SECTION IX.

They profess and teach the Christian Doctrine in the purest Manner of all, who propose Those things only as necessary to be believed, practised, or hoped for, which Christians are agreed in.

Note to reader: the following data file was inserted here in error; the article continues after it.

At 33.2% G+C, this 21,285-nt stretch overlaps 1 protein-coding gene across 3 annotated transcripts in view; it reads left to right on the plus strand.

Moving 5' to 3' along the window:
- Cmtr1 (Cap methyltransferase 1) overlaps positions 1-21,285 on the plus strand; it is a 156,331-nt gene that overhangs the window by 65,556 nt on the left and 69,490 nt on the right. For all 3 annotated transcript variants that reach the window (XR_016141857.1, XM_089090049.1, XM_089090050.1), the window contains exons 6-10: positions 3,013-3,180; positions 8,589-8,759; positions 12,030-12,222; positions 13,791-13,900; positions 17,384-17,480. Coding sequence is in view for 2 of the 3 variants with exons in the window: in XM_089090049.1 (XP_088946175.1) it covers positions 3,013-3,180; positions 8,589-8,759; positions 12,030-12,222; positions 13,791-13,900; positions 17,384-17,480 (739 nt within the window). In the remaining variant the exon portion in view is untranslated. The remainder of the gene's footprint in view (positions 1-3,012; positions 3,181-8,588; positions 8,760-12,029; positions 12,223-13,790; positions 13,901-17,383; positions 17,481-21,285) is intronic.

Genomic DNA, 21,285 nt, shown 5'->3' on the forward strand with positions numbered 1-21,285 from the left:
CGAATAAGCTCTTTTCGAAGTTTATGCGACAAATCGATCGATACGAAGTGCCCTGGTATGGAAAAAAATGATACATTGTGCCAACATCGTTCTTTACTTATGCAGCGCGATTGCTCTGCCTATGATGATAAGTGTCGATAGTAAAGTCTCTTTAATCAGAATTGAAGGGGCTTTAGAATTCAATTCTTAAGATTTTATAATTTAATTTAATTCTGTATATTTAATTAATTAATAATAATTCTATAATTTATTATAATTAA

Το pass by these things, therefore, and return to the choice of our opinion amongst the different sects of Christians; nothing seems possible to be done more safe and wise, in this state of affairs, than for us to join ourselves with that sect of Christians, which acknowledges the New Testament only for the rule of their faith, without any mixture of human decrees; and who think it sufficient, that every one should learn their from of faith from thence conform their lives to its precepts, and expect the promises which are there made. Which, if it be done sincerely, and without any dissimulation, the end of such a search will be that very form of sound words, which we have made appear to have remained the same, amidst so many and so great storms of errors and dissensions, during the passing of so many ages, and the changes of kingdoms and cities. In it are contained all things, that are necessary to faith and practice; to which, if any one would have any other things added, it may lawfully be done, according to the circumstances of time and place ; provided they be not imposed as necessary, which belongs only to the supreme Lawgiver, nor contrary doctrines to those obtruded.